Common mode choke for DSL line

Having decided to sack iiNet broadband because of recurrent under performance, I need to change VDSL2 modem as the one they supplied was locked to their SIP server (despite their assurances that there was no equipment lock-in).

I replaced it with a TP-Link Archer VR200v which seems to work ok except it is susceptible to disruption when I transmit on HF. The disruption is severe, it causes the VDSL2 modem to disconnect, and it takes around 5 minutes to reconnect.

Several different common mode chokes were tried, all of measured performance, and they all worked in that they eliminated the disconnection problem though they all resulted in small but acceptable uncorrected upstream errors. (Upstream errors are interesting since the upstream modem is 1000m distant.)

The ‘final’ design was chose as the core was just large enough to wind ordinary 4W modular cable through it. So the choke comprises a 2m length of 4W flat modular cable, one end wound 6 turns through a Fair-rite 2643102002 (FB43-1020) suppression sleeve, and RJ12 connectors crunched on in straight through pin wiring (ie reverse the plugs). I found the line jack in the modem would not accept RJ11 (4P4C) plugs readily (common with RJ45 sockets), it required an RJ12 plug. Continue reading Common mode choke for DSL line

Vacuum capacitors – construction implications for SRF

Vacuum capacitors are used for high end applications that require high voltage withstand and low loss.

Though they are called capacitors, and simple analyses treat them as a capacitance with some small equivalent series resistance (ESR), there is more to it.

Above is a view (courtesy of N4MQ) looking into one side of a vacuum capacitor. It consists of an outer cup, and a series of 5 inner cups progressively smaller in diameter. The other side of the capacitor has a similar structure but the cups site in the middle of the spaces between cups in the first side.
Continue reading Vacuum capacitors – construction implications for SRF

Vacuum capacitors – construction implications for Q

Vacuum capacitors are used for high end applications that require high voltage withstand and low loss.

Though they are called capacitors, and simple analyses treat them as a capacitance with some small equivalent series resistance (ESR), there is more to it.

Above is a view (courtesy of N4MQ) looking into one side of a vacuum capacitor. It consists of an outer cup, and a series of 5 inner cups progressively smaller in diameter. The other side of the capacitor has a similar structure but the cups site in the middle of the spaces between cups in the first side.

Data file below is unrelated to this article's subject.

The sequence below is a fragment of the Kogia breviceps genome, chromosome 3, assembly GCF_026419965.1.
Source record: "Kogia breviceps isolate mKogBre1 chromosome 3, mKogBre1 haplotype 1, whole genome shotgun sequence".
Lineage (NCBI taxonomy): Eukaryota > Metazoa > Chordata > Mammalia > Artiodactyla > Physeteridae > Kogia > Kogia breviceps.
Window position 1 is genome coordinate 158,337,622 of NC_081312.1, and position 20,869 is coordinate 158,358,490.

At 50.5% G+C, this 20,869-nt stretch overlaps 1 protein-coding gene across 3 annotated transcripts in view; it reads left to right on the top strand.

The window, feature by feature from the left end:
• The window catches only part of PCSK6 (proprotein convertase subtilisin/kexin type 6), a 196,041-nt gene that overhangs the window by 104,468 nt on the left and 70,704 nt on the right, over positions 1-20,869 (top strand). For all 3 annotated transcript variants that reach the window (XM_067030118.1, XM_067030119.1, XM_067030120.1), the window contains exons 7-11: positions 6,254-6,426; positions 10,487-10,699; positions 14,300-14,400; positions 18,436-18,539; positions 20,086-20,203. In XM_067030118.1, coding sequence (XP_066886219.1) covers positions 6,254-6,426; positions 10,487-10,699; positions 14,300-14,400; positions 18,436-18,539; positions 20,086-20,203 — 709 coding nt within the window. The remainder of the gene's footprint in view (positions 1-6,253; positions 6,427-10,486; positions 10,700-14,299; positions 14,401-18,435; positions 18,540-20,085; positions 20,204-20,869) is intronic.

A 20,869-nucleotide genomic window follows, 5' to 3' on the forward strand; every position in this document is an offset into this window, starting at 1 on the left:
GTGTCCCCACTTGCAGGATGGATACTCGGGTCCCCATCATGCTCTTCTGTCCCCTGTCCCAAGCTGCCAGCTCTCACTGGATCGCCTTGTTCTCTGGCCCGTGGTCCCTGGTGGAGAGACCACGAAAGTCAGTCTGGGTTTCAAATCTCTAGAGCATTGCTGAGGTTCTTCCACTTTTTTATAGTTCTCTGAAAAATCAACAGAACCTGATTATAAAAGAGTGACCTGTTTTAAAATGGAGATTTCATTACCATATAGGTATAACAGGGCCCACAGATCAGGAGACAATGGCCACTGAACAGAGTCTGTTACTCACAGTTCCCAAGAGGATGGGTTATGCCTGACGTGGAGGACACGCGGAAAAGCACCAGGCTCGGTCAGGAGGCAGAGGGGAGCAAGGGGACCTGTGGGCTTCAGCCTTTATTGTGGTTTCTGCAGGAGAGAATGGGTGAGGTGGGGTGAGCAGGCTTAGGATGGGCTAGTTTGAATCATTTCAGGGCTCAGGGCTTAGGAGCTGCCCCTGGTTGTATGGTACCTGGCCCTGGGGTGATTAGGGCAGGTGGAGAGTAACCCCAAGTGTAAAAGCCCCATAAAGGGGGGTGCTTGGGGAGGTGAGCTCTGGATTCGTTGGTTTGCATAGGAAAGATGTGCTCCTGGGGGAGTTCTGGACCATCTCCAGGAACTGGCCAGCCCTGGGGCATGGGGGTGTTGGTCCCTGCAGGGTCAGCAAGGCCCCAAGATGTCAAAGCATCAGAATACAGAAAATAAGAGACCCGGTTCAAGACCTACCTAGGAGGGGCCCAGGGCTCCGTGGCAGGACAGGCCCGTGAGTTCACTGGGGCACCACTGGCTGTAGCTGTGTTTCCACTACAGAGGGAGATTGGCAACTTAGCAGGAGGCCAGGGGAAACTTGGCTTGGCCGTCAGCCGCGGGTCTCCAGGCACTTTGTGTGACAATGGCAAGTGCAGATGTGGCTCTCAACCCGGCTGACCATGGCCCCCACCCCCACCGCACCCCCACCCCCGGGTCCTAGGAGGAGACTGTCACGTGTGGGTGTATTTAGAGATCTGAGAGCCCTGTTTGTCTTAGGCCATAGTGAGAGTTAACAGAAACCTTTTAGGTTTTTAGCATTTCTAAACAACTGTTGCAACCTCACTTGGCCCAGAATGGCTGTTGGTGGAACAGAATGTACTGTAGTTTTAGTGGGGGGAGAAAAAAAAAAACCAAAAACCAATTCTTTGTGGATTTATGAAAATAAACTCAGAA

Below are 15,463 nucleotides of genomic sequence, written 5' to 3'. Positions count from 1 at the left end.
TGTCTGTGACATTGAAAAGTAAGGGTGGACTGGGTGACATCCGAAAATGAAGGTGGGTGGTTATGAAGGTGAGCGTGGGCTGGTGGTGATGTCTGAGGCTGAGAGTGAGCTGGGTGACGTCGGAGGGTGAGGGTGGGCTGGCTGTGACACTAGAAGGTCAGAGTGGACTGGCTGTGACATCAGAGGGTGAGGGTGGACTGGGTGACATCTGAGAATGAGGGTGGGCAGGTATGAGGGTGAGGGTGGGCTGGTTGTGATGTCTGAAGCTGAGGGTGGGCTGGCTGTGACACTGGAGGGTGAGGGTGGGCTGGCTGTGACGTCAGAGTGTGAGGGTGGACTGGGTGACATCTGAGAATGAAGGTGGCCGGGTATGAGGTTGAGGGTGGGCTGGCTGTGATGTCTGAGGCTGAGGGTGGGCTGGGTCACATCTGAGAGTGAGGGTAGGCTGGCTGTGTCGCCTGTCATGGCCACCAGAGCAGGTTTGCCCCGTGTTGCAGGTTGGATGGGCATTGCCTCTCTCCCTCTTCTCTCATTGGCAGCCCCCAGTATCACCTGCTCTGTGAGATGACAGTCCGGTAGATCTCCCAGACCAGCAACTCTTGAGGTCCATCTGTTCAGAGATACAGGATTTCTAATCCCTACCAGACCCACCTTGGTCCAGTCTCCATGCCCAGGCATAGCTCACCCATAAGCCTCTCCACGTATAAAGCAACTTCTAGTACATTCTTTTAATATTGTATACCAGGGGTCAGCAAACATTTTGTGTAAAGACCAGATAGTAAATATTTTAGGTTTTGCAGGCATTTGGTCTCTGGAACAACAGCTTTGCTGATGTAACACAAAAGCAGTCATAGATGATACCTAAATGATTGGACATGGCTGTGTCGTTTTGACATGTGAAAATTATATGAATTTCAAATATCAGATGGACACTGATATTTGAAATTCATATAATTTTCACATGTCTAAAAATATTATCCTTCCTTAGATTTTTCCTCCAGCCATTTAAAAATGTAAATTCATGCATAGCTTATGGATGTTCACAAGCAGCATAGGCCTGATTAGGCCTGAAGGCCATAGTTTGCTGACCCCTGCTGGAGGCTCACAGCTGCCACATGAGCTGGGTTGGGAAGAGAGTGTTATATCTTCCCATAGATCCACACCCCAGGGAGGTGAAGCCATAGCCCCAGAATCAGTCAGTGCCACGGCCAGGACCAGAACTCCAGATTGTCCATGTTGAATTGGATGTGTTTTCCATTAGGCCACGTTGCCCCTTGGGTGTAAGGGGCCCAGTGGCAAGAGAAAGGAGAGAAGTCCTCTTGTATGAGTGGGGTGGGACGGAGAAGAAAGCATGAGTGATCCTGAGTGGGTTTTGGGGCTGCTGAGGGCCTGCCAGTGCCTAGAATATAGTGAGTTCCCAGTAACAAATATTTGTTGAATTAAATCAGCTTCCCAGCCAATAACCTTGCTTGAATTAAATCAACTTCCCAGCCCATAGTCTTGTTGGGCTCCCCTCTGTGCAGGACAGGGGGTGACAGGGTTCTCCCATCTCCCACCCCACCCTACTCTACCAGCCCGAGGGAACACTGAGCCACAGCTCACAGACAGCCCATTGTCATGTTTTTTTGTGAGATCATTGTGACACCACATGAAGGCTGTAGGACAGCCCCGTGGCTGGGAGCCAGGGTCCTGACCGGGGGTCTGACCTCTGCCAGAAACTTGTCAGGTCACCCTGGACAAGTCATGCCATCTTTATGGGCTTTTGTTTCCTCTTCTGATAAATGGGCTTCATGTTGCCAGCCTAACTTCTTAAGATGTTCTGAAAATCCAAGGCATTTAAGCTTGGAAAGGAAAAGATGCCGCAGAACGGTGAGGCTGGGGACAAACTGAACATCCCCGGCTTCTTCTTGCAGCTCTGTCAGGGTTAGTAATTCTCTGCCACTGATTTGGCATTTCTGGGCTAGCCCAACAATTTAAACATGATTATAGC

Continue reading Vacuum capacitors – construction implications for Q

A comparo of two bare light dimmer modules

Two bare dimmer modules sold on eBay with identical specification and similar price are compared.

Both claim to have zero hysteresis. Zero hints a lie!

Hysteresis is caused in simple phase control dimmer circuits at low settings because in each half cycle the trigger capacitor starts at a different voltage depending on whether the diac fired on the previous half cycle.

A serious issue with this snap-on effect is that if power is turned off at low power setting and re-applied, the controller may not switch on.

Above is type 1, a very triac basic phase control circuit. The red capacitor and resistor to its left are snubber components, the yellow capacitor, 4.7kΩ resistor to its left and the 500k pot are the phase delay circuit, the diac is just visible above the red capacitor. Continue reading A comparo of two bare light dimmer modules

Comparing toroidal inductors of different core dimensions

I often see comparisons of toroidal inductors of different core dimensions with all other characteristics (eg turns, core type, frequency) held the same.

There seems an implicit assumption by many that the bigger the core, the larger the inductance. There are several failure in that thinking.

The ‘inductance’ of a toroidal inductor is µ*n^2*a/l where:

  • µ is complex permeability, µ0+µr;
  • n is the number of turns;
  • a is the cross section area; and
  • l is the effective magnetic path length.

Note that at RF, permeability may be a complex frequency dependent value, and therefore ‘inductance’ will be a complex value.

Many online calculators incorrectly calculate l from core dimensions using a simplistic formula.

Many online calculators treat permeability as a real number that is not frequency dependent, they use initial permeability (µi). Continue reading Comparing toroidal inductors of different core dimensions